1866 is a two-player simulation dealing with the Austro-Prussian War of 1866 in Central Europe. One player controls the forces of Prussia and its allies, to include the young Kingdom of Italy and the other player controls the forces of Austria and its German Confederation allies.
A Brilliant Combat is an introductory level wargame simulation on the naval action that occurred at the outbreak of the Spanish-American War. The game design is meant to be simple and highly playable, yet one that portrays the historical challenges facing the combatants. Ziplock Game!
Death Before Dishonor is an introductory level wargame simulation on the naval actions that occurred near Santiago harbor during the Spanish-American War. Ziplock Game! Includes mounted counters.
For the People is a grand strategy game of the American Civil War covering the conflict from Texas to Pennsylvania. You take the role of either President Lincoln or President Davis and command the armies, promote and relieve generals, conduct amphibious assaults, dispatch cavalry raids, and even battle incompetency and political intrigue among members of...
On To Paris! uses a wargame system adapted from Victory Games' “The Civil War” to simulate the grand events of the Franco Prussian war (1870-71) and challenge players to control the leadership, organization and military operations of Armies and Corps during the later 19th century.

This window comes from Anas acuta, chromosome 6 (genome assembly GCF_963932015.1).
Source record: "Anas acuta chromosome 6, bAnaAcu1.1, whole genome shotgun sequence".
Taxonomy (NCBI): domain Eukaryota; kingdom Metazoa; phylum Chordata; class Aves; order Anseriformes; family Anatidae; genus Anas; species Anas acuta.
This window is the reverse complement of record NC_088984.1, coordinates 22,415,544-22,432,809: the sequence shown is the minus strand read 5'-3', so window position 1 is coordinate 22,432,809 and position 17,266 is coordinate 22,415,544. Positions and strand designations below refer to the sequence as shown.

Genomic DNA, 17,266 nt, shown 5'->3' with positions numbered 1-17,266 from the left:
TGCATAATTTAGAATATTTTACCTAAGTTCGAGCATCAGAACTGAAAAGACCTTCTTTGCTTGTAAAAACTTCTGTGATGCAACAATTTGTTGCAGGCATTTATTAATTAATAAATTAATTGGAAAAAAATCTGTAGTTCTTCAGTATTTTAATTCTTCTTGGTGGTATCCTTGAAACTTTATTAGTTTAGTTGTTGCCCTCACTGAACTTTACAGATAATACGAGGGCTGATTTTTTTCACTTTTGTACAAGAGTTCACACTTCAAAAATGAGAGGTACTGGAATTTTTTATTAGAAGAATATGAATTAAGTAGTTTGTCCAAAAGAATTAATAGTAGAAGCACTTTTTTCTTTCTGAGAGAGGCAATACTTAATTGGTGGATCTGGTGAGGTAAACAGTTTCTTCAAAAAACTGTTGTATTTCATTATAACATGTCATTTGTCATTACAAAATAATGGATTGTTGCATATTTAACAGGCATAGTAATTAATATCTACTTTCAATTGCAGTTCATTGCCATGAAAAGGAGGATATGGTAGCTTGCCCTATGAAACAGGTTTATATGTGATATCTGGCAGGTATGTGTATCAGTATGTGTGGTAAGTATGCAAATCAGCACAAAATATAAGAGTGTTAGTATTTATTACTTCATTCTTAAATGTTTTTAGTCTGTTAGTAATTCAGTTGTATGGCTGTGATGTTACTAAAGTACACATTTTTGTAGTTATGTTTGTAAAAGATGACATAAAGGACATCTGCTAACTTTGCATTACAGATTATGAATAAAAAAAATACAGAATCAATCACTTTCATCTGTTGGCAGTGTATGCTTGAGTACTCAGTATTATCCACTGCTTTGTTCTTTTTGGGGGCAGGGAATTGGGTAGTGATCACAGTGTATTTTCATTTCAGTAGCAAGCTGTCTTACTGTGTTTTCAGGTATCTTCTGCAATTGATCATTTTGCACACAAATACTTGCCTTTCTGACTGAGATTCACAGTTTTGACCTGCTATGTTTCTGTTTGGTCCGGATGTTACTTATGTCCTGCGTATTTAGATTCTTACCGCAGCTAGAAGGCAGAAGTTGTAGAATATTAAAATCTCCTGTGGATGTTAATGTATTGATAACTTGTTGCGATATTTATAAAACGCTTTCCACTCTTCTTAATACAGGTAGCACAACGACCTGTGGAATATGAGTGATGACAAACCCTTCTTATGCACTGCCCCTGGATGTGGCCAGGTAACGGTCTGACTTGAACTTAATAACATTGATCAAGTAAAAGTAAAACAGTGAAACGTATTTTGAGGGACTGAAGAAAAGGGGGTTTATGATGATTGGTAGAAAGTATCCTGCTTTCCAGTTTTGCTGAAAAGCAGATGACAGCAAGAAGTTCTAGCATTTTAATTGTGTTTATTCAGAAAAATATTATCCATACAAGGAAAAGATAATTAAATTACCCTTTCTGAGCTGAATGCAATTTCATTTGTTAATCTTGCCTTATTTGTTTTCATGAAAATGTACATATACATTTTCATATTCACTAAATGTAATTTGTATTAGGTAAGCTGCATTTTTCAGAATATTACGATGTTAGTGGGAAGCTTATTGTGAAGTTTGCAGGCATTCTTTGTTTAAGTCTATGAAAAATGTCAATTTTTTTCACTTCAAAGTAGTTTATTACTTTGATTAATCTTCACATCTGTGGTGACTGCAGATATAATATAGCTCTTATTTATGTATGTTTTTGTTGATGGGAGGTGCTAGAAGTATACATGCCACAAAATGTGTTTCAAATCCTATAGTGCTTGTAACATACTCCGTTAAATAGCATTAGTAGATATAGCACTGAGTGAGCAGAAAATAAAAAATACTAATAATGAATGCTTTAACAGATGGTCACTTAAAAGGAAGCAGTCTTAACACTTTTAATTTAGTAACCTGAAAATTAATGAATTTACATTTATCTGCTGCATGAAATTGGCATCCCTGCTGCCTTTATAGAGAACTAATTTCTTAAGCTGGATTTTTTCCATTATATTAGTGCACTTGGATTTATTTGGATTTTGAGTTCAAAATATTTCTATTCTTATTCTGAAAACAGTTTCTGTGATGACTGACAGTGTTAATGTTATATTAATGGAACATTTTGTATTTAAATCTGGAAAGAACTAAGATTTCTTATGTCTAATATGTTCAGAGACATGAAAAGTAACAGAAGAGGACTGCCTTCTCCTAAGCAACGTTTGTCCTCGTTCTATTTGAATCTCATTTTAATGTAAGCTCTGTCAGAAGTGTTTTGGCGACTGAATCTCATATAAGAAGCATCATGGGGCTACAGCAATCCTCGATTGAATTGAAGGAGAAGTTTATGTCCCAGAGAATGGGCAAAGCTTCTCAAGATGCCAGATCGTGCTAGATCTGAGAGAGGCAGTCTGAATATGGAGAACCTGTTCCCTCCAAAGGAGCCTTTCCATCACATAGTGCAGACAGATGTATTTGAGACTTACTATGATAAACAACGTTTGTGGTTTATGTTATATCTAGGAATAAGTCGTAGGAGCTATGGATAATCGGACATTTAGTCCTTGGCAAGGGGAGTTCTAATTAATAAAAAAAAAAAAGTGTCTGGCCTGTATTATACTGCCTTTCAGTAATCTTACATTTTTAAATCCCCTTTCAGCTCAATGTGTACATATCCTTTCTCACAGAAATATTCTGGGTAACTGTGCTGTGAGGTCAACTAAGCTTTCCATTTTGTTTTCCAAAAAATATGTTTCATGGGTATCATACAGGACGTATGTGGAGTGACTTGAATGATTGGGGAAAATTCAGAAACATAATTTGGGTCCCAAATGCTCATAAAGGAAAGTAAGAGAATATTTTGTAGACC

Tactical simulation of the Battle of Wabash River that took place in 1791 between the Western Confederancy of Native Indians (Miamis, Shawnees and Delawares) againts the United States Army. It was the largest victory ever won by American Indians. Ziplock Game!
The Battle of the Little Bighorn, also known as Custer's Last Stand, was the epic fight between a massive combined force of Plains Indian tribes and the 7th United States Cavalry under the command of Lt. Col. George Armstrong Custer.
Vicksburg was the key. Holding it meant "holding the South together," with access to all the western men, food, horses, supplies and Mexican ports. Holding it also meant the Mississippi River could not be freely used by the North, for transporting troops and supplies.